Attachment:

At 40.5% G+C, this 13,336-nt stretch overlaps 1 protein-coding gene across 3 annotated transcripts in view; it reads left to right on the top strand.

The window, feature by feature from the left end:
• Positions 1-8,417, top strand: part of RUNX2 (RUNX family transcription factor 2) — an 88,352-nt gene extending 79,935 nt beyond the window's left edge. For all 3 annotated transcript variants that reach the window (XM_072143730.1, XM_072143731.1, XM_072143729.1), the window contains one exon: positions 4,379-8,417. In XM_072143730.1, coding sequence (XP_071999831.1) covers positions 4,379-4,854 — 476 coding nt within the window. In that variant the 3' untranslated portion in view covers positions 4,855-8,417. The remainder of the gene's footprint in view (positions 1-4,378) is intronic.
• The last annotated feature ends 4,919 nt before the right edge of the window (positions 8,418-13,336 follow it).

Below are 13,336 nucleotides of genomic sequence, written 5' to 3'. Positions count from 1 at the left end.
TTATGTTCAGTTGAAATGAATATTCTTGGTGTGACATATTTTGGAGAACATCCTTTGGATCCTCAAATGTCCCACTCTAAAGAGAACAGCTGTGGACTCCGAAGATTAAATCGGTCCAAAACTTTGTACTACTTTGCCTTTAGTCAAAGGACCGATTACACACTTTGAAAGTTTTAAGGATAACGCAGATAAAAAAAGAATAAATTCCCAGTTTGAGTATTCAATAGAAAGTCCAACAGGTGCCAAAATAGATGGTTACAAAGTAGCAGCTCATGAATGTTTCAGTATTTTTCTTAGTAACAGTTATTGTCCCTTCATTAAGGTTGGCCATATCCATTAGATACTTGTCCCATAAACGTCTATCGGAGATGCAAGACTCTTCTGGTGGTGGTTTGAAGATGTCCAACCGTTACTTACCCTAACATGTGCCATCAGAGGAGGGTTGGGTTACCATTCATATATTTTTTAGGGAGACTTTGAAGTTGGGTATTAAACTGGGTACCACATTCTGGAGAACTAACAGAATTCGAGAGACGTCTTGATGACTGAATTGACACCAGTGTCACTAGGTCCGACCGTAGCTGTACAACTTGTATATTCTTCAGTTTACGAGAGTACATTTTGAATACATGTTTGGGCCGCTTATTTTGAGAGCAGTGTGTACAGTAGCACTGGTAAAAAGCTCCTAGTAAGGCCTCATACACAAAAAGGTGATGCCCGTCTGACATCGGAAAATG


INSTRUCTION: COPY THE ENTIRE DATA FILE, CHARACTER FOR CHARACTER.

At 40.5% G+C, this 13,336-nt stretch overlaps 1 protein-coding gene across 3 annotated transcripts in view; it reads left to right on the top strand.

The window, feature by feature from the left end:
• Positions 1-8,417, top strand: part of RUNX2 (RUNX family transcription factor 2) — an 88,352-nt gene extending 79,935 nt beyond the window's left edge. For all 3 annotated transcript variants that reach the window (XM_072143730.1, XM_072143731.1, XM_072143729.1), the window contains one exon: positions 4,379-8,417. In XM_072143730.1, coding sequence (XP_071999831.1) covers positions 4,379-4,854 — 476 coding nt within the window. In that variant the 3' untranslated portion in view covers positions 4,855-8,417. The remainder of the gene's footprint in view (positions 1-4,378) is intronic.
• The last annotated feature ends 4,919 nt before the right edge of the window (positions 8,418-13,336 follow it).

Below are 13,336 nucleotides of genomic sequence, written 5' to 3'. Positions count from 1 at the left end.
TTATGTTCAGTTGAAATGAATATTCTTGGTGTGACATATTTTGGAGAACATCCTTTGGATCCTCAAATGTCCCACTCTAAAGAGAACAGCTGTGGACTCCGAAGATTAAATCGGTCCAAAACTTTGTACTACTTTGCCTTTAGTCAAAGGACCGATTACACACTTTGAAAGTTTTAAGGATAACGCAGATAAAAAAAGAATAAATTCCCAGTTTGAGTATTCAATAGAAAGTCCAACAGGTGCCAAAATAGATGGTTACAAAGTAGCAGCTCATGAATGTTTCAGTATTTTTCTTAGTAACAGTTATTGTCCCTTCATTAAGGTTGGCCATATCCATTAGATACTTGTCCCATAAACGTCTATCGGAGATGCAAGACTCTTCTGGTGGTGGTTTGAAGATGTCCAACCGTTACTTACCCTAACATGTGCCATCAGAGGAGGGTTGGGTTACCATTCATATATTTTTTAGGGAGACTTTGAAGTTGGGTATTAAACTGGGTACCACATTCTGGAGAACTAACAGAATTCGAGAGACGTCTTGATGACTGAATTGACACCAGTGTCACTAGGTCCGACCGTAGCTGTACAACTTGTATATTCTTCAGTTTACGAGAGTACATTTTGAATACATGTTTGGGCCGCTTATTTTGAGAGCAGTGTGTACAGTAGCACTGGTAAAAAGCTCCTAGTAAGGCCTCATACACAAAAAGGTGATGCCCGTCTGACATCGGAAAATG